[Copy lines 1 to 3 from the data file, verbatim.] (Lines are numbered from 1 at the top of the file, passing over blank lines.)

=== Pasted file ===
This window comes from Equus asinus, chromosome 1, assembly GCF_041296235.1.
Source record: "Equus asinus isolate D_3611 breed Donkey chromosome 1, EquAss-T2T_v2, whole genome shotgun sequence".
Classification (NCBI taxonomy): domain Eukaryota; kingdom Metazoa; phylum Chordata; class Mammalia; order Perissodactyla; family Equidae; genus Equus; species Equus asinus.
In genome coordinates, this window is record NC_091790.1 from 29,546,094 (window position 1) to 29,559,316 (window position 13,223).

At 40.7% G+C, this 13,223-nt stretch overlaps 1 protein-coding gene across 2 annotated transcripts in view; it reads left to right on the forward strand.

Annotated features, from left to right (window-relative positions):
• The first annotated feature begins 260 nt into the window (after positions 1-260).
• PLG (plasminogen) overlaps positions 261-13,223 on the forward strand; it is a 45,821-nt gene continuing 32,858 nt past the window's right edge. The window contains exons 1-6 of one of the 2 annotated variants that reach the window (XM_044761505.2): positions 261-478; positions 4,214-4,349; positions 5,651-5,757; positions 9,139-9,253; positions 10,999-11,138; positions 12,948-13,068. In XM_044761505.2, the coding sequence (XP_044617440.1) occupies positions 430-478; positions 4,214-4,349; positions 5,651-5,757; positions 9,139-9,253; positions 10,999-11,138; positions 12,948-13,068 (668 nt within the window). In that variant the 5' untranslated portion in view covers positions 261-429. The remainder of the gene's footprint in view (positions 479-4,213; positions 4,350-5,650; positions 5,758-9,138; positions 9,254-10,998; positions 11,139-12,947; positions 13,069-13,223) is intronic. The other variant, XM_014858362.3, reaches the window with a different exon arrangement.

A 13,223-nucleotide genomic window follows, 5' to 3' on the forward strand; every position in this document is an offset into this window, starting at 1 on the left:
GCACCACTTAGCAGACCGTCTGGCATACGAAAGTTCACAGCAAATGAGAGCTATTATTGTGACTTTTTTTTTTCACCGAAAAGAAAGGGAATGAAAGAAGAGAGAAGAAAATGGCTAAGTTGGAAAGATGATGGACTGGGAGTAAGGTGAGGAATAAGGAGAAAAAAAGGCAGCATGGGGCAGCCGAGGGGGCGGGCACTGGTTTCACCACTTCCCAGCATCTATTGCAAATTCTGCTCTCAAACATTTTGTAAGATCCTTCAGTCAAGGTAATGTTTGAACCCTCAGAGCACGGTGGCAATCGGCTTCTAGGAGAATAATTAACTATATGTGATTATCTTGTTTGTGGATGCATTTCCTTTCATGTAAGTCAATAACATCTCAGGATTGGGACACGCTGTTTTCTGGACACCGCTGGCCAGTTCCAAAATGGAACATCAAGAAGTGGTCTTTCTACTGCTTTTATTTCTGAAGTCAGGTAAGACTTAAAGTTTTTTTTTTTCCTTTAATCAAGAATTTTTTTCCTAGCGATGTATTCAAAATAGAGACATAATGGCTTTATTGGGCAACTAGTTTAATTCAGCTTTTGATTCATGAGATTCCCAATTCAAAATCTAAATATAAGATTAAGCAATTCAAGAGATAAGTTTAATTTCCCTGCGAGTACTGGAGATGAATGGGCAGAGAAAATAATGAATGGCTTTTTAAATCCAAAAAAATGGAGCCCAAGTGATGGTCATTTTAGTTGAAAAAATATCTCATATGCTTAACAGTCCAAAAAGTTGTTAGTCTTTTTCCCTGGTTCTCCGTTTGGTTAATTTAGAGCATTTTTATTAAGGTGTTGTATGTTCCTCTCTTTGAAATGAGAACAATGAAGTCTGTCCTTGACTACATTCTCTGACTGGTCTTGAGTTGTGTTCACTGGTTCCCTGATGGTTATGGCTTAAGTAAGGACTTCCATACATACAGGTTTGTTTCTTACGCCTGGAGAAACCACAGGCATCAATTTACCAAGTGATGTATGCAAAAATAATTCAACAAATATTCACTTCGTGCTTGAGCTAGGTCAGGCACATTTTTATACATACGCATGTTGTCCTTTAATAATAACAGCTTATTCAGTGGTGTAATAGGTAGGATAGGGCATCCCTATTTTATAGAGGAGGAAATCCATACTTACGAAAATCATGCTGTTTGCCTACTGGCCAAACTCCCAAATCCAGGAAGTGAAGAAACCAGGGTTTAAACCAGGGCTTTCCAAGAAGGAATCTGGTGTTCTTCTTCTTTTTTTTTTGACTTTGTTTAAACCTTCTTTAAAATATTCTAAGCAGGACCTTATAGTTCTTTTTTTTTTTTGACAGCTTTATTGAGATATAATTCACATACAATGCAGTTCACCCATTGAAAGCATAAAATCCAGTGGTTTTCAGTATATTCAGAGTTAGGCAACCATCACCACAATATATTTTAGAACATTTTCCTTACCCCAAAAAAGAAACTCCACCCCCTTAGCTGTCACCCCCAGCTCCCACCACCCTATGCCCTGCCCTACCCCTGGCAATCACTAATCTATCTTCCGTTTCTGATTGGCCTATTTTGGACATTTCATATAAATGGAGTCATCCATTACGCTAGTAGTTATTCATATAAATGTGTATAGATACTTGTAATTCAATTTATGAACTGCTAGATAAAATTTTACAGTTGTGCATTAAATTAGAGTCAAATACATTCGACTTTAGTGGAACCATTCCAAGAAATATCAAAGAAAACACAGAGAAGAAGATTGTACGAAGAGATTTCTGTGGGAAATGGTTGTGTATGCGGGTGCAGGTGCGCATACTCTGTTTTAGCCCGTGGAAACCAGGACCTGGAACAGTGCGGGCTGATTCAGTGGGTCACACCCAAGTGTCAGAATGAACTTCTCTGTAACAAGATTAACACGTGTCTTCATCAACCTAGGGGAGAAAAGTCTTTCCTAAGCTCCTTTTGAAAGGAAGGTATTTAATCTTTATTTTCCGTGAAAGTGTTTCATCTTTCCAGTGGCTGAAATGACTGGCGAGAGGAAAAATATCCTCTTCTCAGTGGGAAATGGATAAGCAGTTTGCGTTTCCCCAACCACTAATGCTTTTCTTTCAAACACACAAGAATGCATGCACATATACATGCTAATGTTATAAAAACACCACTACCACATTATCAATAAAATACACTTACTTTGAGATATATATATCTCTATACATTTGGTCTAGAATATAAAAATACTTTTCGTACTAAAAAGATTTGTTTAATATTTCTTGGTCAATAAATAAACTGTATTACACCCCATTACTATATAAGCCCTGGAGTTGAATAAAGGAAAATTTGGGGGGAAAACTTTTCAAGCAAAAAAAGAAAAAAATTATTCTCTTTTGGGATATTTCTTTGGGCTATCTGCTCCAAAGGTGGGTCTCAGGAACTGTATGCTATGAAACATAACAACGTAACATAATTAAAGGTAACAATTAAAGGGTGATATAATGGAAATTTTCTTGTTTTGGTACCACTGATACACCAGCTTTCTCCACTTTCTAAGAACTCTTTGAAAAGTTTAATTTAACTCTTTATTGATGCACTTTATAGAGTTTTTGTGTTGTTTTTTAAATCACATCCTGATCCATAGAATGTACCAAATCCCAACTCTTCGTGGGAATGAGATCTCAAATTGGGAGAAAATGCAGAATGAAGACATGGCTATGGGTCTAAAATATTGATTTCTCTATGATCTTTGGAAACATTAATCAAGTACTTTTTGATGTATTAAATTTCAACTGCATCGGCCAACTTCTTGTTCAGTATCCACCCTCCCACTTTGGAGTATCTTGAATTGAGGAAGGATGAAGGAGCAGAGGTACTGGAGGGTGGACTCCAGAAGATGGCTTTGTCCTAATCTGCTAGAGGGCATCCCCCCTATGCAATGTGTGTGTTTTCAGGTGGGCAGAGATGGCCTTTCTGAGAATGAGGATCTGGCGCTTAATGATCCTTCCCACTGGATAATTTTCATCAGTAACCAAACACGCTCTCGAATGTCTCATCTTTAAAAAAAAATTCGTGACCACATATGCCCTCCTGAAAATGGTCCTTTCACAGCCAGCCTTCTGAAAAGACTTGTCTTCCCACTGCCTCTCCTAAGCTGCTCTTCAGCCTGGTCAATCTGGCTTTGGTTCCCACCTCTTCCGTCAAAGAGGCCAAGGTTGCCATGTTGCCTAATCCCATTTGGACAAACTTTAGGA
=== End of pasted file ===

This window comes from Equus asinus, chromosome 1, assembly GCF_041296235.1.
Source record: "Equus asinus isolate D_3611 breed Donkey chromosome 1, EquAss-T2T_v2, whole genome shotgun sequence".
Classification (NCBI taxonomy): domain Eukaryota; kingdom Metazoa; phylum Chordata; class Mammalia; order Perissodactyla; family Equidae; genus Equus; species Equus asinus.